As the drumbeats of war between Iran and Israel grow louder, and the peace process between Israel and the Palestinians grows dimmer, boycotts of the Jewish state and Israeli products have increased among the anti-Israel crowd.
While politics has hurt the sale of Israeli wines in Europe, said Mordy Herzog, vice president of Royal Wine, Israel’s political standing is not a setback at all in the United States, where pro-Israel sentiment is high, not just in the Jewish community, but also among Evangelicals.
“People know Israel for the great country it is, for the wonderful advanced civilization, culture it represents,” he said. “I don’t see Israel as a setback at all.”
Binyamina Wines has not noticed any drop-off in business from boycotts, said the company’s Assaf Paz, but, he noted, the majority of the company’s market is Jewish. If people were to boycott the wine because of politics, he added, it would be “very sad.” People who consider themselves open-minded and fighting for human rights are stifling the voices of others when they boycott products for political reasons, he said. Boycotts often lead to counter-boycotts. “It will never end,” he said.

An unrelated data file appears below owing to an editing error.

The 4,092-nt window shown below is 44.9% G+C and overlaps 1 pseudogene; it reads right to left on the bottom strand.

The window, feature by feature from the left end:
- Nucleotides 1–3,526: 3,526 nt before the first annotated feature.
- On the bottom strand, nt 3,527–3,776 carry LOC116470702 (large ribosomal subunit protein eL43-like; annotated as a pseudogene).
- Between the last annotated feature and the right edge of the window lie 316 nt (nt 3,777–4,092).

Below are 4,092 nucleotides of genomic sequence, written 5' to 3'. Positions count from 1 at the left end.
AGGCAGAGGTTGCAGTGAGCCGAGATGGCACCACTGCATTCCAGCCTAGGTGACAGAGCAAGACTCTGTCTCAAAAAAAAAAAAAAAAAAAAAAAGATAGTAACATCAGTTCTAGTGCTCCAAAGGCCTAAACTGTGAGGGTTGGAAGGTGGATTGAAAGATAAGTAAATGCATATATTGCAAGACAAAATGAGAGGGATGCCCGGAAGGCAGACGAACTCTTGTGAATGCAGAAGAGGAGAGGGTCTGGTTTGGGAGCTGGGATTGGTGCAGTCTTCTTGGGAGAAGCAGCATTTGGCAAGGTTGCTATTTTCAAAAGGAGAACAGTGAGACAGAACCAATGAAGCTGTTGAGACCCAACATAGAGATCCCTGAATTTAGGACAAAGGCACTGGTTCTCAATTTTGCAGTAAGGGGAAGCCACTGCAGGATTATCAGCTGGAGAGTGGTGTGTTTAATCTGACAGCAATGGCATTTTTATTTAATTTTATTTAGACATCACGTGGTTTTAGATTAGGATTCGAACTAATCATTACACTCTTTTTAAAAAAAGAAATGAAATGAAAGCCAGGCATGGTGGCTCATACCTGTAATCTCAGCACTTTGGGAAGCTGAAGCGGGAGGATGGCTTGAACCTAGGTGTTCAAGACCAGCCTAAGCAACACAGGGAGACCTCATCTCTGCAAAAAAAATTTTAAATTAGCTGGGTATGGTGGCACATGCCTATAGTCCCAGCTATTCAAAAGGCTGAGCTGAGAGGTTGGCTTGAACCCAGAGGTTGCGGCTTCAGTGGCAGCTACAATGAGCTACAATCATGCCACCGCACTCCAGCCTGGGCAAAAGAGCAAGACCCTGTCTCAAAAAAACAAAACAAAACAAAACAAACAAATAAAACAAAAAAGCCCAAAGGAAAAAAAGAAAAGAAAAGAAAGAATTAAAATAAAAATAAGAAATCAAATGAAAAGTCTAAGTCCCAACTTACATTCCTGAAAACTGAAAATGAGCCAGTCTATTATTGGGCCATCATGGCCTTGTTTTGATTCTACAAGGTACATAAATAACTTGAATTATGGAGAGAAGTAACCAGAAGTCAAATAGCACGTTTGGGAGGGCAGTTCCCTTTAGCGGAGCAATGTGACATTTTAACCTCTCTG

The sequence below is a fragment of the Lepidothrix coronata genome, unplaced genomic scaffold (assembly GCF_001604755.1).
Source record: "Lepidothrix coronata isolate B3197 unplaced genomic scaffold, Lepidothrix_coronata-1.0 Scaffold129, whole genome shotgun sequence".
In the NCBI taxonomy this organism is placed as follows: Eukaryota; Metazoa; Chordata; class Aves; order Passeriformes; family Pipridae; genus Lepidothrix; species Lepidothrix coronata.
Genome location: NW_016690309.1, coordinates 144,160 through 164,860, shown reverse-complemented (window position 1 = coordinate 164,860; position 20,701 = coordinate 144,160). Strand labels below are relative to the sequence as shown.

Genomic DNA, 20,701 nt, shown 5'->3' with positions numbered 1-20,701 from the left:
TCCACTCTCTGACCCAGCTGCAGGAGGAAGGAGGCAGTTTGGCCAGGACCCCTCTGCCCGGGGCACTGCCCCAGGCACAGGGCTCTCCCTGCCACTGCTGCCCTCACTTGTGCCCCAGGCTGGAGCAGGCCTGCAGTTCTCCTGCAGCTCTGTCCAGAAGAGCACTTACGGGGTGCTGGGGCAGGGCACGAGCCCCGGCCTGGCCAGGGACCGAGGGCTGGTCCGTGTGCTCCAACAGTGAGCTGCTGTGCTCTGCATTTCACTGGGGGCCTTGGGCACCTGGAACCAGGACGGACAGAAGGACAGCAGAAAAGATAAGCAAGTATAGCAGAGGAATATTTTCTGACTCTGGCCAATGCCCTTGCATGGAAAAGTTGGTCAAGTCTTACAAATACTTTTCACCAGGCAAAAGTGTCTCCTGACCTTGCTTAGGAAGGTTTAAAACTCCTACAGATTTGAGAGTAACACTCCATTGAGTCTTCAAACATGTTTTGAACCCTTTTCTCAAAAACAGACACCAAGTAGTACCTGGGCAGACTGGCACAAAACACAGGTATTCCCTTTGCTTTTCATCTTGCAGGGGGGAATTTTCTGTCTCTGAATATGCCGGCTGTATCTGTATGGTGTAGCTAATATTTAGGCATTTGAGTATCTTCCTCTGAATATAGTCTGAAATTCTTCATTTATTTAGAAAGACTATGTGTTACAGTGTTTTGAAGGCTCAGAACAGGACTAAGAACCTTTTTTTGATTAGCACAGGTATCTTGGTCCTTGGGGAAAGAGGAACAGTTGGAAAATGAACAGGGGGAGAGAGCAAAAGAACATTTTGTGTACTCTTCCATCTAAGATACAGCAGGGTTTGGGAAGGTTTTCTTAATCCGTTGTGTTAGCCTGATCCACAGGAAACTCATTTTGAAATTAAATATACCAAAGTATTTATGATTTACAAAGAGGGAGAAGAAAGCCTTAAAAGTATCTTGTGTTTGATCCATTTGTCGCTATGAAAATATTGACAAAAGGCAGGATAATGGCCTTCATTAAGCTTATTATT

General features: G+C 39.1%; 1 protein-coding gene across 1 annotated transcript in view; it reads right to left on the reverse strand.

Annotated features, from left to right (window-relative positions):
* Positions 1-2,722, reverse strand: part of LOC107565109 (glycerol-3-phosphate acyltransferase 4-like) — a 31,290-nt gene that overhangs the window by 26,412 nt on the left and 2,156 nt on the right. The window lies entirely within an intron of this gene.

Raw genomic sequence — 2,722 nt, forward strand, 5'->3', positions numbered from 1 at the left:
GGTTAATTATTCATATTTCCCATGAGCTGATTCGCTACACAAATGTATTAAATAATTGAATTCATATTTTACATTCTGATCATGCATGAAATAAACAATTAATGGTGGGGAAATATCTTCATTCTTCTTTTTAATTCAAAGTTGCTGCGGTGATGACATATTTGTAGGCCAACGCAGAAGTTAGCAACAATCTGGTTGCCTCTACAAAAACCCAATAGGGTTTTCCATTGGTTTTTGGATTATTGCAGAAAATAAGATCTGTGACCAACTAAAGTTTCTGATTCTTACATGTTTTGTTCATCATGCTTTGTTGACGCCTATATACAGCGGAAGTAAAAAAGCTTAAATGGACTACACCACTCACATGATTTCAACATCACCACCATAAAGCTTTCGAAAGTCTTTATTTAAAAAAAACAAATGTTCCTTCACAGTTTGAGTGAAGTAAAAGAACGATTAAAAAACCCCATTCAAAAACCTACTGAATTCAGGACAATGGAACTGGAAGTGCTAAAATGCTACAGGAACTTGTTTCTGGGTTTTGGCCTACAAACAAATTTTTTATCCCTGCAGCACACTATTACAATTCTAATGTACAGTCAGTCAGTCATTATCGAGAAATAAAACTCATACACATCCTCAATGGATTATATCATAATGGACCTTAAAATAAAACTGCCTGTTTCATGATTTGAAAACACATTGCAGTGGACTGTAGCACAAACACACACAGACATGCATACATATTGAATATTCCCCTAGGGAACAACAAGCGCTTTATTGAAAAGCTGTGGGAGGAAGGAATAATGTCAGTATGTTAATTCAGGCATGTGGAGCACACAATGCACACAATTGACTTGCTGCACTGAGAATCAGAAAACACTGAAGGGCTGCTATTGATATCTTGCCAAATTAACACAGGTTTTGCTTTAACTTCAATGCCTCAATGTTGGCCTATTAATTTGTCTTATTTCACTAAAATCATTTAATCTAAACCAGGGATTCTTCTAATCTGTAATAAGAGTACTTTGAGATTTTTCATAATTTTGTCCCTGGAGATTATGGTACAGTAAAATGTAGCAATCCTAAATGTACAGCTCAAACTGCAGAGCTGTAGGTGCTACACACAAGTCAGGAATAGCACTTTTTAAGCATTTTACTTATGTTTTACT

“When people try to force their opinions by boycotting somebody, it’s trying to shut their mouths,” he said. “If you don’t like what I’m doing, say what you think.”